Convicted criminal on GPS monitoring attacks elderly man at ATM with baseball bat


CLEVELAND, OH – A criminal who was released back onto the streets in Cuyahoga County under GPS monitoring, often known as an ankle bracelet, is said to be responsible for a recent attack at an ATM that nearly left an elderly gentleman dead.

From the victim’s perspective, GPS tracking of released inmates isn’t effective in stopping would-be criminals.

The robbery took place at an ATM located at Shaker Square in Cleveland, Ohio.

The victim said he was caught off guard by the suspect, identified as Anderson Stapler, and was struck numerous times with a baseball bat while the assailant demanded money:

“He hit me like a dozen times with a baseball bat. Just a vicious and cowardly attack. This guy should have never been on the street.”

Stapler was a convicted criminal released under monitoring via GPS when the crime occurred. While Stapler is back in custody facing numerous charges related to the alleged ATM attack, the elderly victim just doesn’t have much faith in the monitoring system of parolees:

“Monitoring doesn’t keep them from committing crime.”

The concept of ankle monitoring is a simple one.

Since most inmates in prison or jail have some form of release scheduled, there’s a tendency to utilize GPS tracking on certain scheduled releases for any number of reasons. The intended goal is to be able to remotely enforce the likes of curfews or ensuring an established perimeter isn’t breached.

Cuyahoga County Sheriff David Schilling was recently asked about his thoughts on the effectiveness of GPS monitoring currently, given the recent incident. For the most part, Sheriff Schilling has faith in the model:

“I would say from a public safety standpoint, I’m comfortable with it.”

While the sheriff is cognizant that there’s always going to be those who deviate from GPS monitoring conditions, the endeavor is often more successful than not:

“I think this is a way to get individuals out of our correctional facility who don’t really need to be here. There’s always gonna be some that violate, that cut it off.”

According to the Cuyahoga County Common Pleas Court, there’s been a total of 7,995 alerts generated from the GPS monitoring program of released offenders in the first quarter of 2020.

However, those alerts don’t always mean foul play is afoot, as those alerts can sometimes go off in the event of low batteries or equipment related issues.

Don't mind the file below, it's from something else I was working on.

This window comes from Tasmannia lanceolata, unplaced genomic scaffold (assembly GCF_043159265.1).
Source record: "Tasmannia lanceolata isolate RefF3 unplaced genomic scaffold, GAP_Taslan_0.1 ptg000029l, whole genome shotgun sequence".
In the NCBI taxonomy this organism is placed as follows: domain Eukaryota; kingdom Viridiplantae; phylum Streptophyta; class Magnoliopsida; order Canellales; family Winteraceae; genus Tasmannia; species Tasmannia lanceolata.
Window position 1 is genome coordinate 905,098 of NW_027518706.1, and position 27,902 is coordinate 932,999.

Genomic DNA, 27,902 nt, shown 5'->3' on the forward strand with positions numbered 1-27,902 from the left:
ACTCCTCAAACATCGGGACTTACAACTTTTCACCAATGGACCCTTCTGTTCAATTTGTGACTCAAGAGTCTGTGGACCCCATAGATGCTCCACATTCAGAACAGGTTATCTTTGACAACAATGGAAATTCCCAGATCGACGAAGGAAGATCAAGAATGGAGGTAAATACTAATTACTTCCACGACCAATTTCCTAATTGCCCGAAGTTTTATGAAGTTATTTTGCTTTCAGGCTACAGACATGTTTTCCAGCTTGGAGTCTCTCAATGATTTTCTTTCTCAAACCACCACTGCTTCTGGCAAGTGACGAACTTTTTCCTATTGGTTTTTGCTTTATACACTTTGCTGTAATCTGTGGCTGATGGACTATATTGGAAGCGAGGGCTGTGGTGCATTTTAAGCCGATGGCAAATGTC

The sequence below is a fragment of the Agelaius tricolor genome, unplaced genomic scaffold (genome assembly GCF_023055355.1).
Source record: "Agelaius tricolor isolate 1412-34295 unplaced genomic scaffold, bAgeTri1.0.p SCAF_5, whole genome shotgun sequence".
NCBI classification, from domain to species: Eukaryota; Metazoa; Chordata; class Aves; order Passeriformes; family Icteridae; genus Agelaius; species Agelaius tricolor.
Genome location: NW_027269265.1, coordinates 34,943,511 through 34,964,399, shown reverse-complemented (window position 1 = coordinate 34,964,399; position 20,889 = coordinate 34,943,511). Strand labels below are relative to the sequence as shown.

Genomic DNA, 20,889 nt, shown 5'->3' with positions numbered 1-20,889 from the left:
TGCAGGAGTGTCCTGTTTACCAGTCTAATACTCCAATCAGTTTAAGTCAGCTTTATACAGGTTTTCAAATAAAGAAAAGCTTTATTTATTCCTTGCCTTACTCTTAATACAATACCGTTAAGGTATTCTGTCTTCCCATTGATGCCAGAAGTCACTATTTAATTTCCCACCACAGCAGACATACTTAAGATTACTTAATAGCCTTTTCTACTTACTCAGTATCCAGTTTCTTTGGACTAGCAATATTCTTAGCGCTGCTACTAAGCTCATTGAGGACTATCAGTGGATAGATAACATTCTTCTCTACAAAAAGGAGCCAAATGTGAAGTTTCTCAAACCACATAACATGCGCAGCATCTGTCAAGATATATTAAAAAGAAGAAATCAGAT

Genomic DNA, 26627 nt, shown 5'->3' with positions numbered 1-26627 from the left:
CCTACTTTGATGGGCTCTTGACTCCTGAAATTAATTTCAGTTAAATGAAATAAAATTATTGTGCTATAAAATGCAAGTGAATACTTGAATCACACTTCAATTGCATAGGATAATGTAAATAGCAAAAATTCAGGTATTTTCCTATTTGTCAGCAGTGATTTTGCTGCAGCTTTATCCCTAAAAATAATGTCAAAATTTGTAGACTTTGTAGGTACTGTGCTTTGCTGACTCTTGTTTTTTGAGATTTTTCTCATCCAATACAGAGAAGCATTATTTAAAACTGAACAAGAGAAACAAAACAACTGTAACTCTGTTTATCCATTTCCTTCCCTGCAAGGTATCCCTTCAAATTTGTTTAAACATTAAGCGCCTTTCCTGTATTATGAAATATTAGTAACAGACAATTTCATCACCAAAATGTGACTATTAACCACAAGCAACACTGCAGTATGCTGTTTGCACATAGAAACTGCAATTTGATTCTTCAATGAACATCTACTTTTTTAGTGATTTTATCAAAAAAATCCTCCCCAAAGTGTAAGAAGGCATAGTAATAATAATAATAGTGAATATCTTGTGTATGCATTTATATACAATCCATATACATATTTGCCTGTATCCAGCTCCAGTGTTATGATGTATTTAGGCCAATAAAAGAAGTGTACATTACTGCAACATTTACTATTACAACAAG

Since the month of March, the CCSD noted that there’s been seven instances of inmates released under GPS monitoring that have removed their ankle monitors, thus going off the grid. Of those seven, only one is back in custody, Marquan Little, from what records show.

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Last month in April, we at Law Enforcement Today reported on another demographic being fitted with such devices for tracking – those allegedly not abiding to certain quarantine orders. 

In portions of Kentucky, certain persons who aren’t following a self-quarantine model are being treated like criminals on house arrest to a degree.

How so?

By those certain persons having to wear Department of Corrections issued monitoring devices. The infamous “ankle monitor,” as it’s often called.  

This is all boiling down to whether someone is adhering to advisories to shack-up for a period of time after coming into contact with COVID-19 patients. It’s no secret that nearly every county or state has something in place that mirrors a quarantine order when potential exposure or confirmed diagnosis has transpired.

In a recent case, with the defendant going under a pseudonym for patient privacy laws, a judge ordered that “D.L.” has to wear a monitoring device for 14 days.

The order came from Jefferson Circuit Court Judge Angela Bisig after an affidavit was filed by Dr. Sarah Moyer, who serves as the Chief Health Strategist for the city of Louisville. According to this filed affidavit, D.L. lives with someone who tested positive for COVID-19, and also resides with another person assumed to have the virus as well.

Since living with one confirmed patient and one presumptive case, D.L. was ordered to stay inside, but his family reported that D.L. “leaves the house often.” Apparently, the two others inside the home with D.L. are getting ankle bracelets as well.

Reportedly, another individual in the area had gotten fitted for one of these fashionable police-pagers for going to get some shopping done after testing positive for COVID-19. The Jefferson County courts have actually devised a system of on-call judges to address those who are violating these quarantine orders.

Kentucky Governor Andy Beshear even established a hotline dedicated for those who spot people violating any quarantine mandates. If that wasn’t enough, people can even hop online to make complaints about people who are not complying with any order relevant to COVID-19 guidelines.

Some may call this in the interest of safety, others may call this tyranny. I look at this and wonder just how we got here in the first place. These measures may be needed, but they are also worrisome simultaneously.

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